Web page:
1. Maintain the Hustle – In my experience, you must continue, and be consistent about “Showing Up” in your networking efforts, even during busy times. I remember attorneys in Big Law struggling to maintain consistent networking efforts in the midst of their big transactions. But as a solo, I’ve learned firsthand of the damage wrought upon my pipeline from a brief lapse in my own networking efforts.

       I recommend you keep on your hustle.

  1. Follow Up with Clients and Prospective Clients – At the end of the year, I had several deals go ON HOLD for one reason or another. So, in keeping with my advice above, I stayed on my hustle by following up with those clients to remind them that I am ready, willing and able to refocus on their matters. I also reached out to certain referrals and prospective clients that I was introduced to at the end of last year with the same message.

       I recommend you follow up.

  1. Invoicing – One of the keys to success is to invoice one’s clients on a regular and consistent basis. If you fail to bill on a timely basis, you send your clients a message that you don’t care much about timely payment. Sounds obvious, right? But, I know plenty of attorneys who month after month got in trouble with Big Law administration for failing to timely submit billing information.

       I recommend making billing a priority.

  1. Be Curious – When asked recently to what she attributes her long-term success, Martha Stewart said she attributes it to remaining curious and trying new things. See Martha & Snoop’s Potluck Dinner Party. Martha’s remark harkens me back to one of the best pieces of advice I’ve ever received. When I first lost my job in Big Law, I had a courtesy interview with a senior in-house attorney at CBS. This woman had seen it all over the course of her long-standing tenure with CBS and its predecessors. Like me, she was a media lawyer, involved in the conversion from analog to digital, as well as the introduction of the wireless and other telecommunications industries. She said, the most important attribute that an attorney could have is to be adaptable.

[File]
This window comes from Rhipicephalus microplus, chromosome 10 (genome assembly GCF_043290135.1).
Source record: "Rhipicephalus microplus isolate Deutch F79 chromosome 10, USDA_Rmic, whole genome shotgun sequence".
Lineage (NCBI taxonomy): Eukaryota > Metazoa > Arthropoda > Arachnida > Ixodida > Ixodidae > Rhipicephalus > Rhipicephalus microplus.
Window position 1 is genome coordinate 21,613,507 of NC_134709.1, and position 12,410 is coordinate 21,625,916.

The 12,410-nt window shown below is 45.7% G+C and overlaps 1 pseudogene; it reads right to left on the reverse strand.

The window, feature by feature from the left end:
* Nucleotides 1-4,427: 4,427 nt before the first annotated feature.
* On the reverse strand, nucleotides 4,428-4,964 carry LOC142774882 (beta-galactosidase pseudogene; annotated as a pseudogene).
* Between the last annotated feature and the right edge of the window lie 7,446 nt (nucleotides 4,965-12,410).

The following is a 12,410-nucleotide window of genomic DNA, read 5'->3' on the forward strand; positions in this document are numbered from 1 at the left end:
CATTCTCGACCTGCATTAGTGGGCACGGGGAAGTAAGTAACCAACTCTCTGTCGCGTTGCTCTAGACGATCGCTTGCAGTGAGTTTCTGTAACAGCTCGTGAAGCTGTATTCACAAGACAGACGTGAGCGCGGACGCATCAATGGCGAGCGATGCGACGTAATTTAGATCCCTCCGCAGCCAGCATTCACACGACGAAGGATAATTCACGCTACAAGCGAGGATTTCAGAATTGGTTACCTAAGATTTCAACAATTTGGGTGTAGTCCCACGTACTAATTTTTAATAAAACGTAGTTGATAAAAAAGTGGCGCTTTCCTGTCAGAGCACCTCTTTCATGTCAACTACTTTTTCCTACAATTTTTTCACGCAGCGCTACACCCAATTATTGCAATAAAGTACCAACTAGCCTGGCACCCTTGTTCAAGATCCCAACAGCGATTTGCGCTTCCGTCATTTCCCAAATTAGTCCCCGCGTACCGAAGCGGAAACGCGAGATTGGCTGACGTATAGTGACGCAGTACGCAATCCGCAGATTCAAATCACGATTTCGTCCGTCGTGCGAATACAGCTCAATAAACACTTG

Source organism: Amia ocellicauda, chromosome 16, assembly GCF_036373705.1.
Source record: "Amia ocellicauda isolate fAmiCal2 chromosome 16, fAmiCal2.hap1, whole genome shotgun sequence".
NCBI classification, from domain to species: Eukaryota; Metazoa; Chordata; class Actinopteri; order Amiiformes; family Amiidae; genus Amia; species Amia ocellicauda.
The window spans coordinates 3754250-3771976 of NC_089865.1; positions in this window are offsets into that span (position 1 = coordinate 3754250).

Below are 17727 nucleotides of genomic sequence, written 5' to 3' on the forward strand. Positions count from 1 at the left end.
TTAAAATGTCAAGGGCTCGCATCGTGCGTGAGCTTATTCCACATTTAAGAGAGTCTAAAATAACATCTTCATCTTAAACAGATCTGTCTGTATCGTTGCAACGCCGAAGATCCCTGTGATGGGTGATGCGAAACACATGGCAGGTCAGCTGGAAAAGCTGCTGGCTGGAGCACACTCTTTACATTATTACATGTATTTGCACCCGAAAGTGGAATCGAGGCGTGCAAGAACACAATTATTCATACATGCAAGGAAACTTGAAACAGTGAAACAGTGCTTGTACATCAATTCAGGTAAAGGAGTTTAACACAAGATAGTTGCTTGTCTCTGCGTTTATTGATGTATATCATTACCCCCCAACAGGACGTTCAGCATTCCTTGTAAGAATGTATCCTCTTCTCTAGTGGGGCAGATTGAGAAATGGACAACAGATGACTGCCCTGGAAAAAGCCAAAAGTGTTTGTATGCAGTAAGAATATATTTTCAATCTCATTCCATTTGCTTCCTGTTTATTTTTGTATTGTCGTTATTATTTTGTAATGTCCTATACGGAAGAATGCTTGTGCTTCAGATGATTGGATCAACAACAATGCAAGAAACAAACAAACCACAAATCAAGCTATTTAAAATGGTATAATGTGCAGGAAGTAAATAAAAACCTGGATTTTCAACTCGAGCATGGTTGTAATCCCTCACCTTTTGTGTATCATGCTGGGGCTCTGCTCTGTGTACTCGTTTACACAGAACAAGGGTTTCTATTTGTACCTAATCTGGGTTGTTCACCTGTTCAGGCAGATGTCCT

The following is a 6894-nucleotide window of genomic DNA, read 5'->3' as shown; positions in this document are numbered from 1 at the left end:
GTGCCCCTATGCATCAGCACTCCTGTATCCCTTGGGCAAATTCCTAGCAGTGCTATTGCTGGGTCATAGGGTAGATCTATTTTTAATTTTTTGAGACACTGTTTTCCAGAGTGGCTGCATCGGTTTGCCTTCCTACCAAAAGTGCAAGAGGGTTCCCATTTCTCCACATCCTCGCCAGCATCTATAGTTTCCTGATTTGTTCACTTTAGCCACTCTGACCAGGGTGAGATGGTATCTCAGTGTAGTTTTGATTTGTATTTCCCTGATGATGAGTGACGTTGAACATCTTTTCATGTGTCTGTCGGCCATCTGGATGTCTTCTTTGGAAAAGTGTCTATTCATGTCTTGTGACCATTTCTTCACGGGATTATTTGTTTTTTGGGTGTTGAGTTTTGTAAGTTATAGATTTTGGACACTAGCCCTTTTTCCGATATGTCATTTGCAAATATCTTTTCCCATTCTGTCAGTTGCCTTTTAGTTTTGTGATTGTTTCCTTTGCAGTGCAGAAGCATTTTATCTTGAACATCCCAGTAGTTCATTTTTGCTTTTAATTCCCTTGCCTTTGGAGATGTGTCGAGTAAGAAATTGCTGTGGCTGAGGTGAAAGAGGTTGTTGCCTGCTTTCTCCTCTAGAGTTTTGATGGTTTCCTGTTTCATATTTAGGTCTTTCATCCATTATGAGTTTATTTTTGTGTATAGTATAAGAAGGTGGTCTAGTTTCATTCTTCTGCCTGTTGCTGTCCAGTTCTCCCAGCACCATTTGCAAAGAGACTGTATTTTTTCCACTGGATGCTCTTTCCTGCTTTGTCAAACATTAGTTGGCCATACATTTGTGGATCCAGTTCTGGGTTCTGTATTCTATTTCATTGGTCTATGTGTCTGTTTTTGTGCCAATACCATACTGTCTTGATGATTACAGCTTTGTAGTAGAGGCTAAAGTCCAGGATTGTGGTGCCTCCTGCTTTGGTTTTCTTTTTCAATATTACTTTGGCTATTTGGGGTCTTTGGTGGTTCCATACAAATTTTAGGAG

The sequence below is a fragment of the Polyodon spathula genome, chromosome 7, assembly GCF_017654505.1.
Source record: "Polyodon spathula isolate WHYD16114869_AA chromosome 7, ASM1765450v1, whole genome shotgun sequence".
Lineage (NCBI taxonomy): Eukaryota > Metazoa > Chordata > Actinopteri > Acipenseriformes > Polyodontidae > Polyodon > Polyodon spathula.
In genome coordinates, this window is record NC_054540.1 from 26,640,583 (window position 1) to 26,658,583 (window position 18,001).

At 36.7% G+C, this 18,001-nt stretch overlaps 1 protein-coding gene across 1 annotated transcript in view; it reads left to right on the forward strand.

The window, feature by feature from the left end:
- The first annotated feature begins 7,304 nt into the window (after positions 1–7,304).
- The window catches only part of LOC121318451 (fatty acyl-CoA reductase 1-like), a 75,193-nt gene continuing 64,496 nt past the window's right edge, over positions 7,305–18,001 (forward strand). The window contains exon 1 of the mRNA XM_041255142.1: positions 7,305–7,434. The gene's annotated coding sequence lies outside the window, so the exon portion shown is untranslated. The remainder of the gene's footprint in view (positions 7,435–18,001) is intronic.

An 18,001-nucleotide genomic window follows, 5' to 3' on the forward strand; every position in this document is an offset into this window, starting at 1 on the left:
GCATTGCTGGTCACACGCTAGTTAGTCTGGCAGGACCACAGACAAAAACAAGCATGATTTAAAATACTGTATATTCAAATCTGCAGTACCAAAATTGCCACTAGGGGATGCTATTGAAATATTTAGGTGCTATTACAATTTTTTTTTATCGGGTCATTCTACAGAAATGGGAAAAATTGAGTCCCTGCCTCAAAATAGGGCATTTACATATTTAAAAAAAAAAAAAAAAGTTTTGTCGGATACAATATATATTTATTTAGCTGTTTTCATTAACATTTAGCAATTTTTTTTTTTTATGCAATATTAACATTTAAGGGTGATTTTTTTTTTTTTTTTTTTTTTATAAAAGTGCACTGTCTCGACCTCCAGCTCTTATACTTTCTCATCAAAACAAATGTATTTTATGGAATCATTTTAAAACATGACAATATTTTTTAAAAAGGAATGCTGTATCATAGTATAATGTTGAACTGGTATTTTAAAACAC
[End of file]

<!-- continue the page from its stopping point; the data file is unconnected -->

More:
I recommend you stay adaptable and curious.

What ideas do you have as to how to regularize your income?

Aimee B. Davis Law P.C. is committed to advising its clients and resolving issues relating to the legal and business matters that are important to them. If you have any questions, please feel free to contact us at (917) 617-2243 or email aimee@aimeebdavis.com.
Aimee B. Davis

Aimee B. Davis
Aimee B. Davis Law P.C.
122 Ashland Place
Brooklyn, NY 11201
www.aimeebdavis.com
aimee@aimeebdavis.com

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Checking In on the Status of Impact Investing

Checking in on the Status of Impact Investing by Aimee Davis

{3:15 minutes to read}  It’s been over three years since I learned and wrote about, Impact Investing.

What is Impact Investing?

Emerging in 2007, impact investments are made into companies, quasi-governmental organizations, and funds, with the intention of generating a measurable, beneficial social or environmental impact along with a financial return to the investor.

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Maintaining Your Top Shelf Position

Maintaining Your Top Shelf Position by Aimee B. Davis

{3 minutes to read}  Richard Kestenbaum’s articles on M&A transactions in the fashion and consumer product industries are regularly published online in Forbes. Richard has been doing mergers, acquisitions, and capital-raising for over 35 years. I always read his articles and find his observations fascinating.

I recently had the privilege of interviewing him as a follow-up to his article about Nestle entering into a licensing deal in May 2018 to market, sell, and distribute Starbucks coffee globally. I wanted to better understand what I perceived to be his skepticism of the deal and his concerns about why this arrangement may diminish or dilute the Starbucks brand.

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The Inhumanity of Virtual Networking

The Inhumanity of Virtual Networking by Aimee B. Davis